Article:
The film's plot is delightfully gruesome. A trio of people is kidnapped in a small, 19th century Western town in the desert. The town's sheriff, two deputies, and a vengeful husband ride off to find the three. They have been kidnapped by cannibals – a bizarre tribe of Americans who paint their bodies white, implant whistles in their voice-boxes, speak no language, have no name, and rape and murder their own mothers. Grisly stuff.
Everything about the film, though, is uneven. The performances are occasionally great, but sometimes very very stilted. The score sometimes fills a scene beautifully; at other times, Zahler has opted for no music at all and the film feels lifeless and boring. A different (gorgeous) sort-of western from this year called Jauja spends most of its running time in longshot, observing its characters from afar and studying, instead, the landscape and the feeling of the world. Bone Tomahawk seems to want, occasionally, to do this same thing, to observe its characters from a distance, to set them out from a very general background of desert by putting them in relief. But the camera doesn't seem to cooperate. It jumps from closeups to wide shots without apparent rhyme or reason, and the film's meditative elements seem only half-hearted, as though what we're all really here for are the grisly sequences that we watch in act three.
|Matthew Fox as John Brooder|
He is then turned upside down and hacked down the center of his body lengthwise. It is extraordinary to watch and really, really gross. Definitely the nastiest thing I've seen all year. There are a bunch of other grotesque images here, as well, and they are worth watching, but I found myself wondering what exactly was happening. If the grotesqueries in act three are the point of the film, why waste all the time in acts one and two doing faux character study as we follow the men to the camp for three days and nights? Why not concentrate on the murders and the corpses that result?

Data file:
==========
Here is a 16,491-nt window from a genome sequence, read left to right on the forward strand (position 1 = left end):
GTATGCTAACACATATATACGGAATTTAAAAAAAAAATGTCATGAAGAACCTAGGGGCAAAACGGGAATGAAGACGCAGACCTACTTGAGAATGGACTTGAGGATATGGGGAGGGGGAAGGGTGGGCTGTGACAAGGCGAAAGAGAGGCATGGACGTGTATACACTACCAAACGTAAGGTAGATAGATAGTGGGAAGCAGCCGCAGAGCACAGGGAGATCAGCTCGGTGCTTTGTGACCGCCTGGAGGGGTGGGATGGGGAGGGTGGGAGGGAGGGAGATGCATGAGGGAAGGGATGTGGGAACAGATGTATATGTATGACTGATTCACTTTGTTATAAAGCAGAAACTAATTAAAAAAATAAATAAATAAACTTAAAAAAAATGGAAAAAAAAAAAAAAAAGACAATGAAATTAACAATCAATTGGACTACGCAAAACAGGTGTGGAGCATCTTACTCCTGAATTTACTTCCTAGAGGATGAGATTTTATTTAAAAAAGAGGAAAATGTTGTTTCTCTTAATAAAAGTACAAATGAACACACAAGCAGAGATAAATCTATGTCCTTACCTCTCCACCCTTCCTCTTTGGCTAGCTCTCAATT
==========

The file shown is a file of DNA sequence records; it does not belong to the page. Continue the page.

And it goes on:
Comedy is a problem in this film too. Nearly all of Richard Jenkins' lines are directed to be a kind of steadily running stream of feeble jokes. Some of them are funny – the audience I was with chuckled out loud at several – but this film is a horror/western, and the comedy always felt out of place to me, or as a kind of attempted but failed nod at the Coen Brothers.
And I suppose it is mean, but I thought Lili Simmons was terrible in this. Her performance holds a single register throughout, and she never looks or acts like a woman at the frontier. She's a beautiful woman, and a nice match for the very pretty Patrick Wilson, but she struck me as awfully miscast. Matthew Fox, on the other hand, is great. He is mean and effete and arrogant and just delightful, even if the camera tends to avoid him and the film's narrative disposes of him.
In any case, the film felt to me like something that had as its priority the telling of a story, instead of having as its priority the way to tell the story. Bone Tomahawk needed as its director someone who didn't write the screenplay.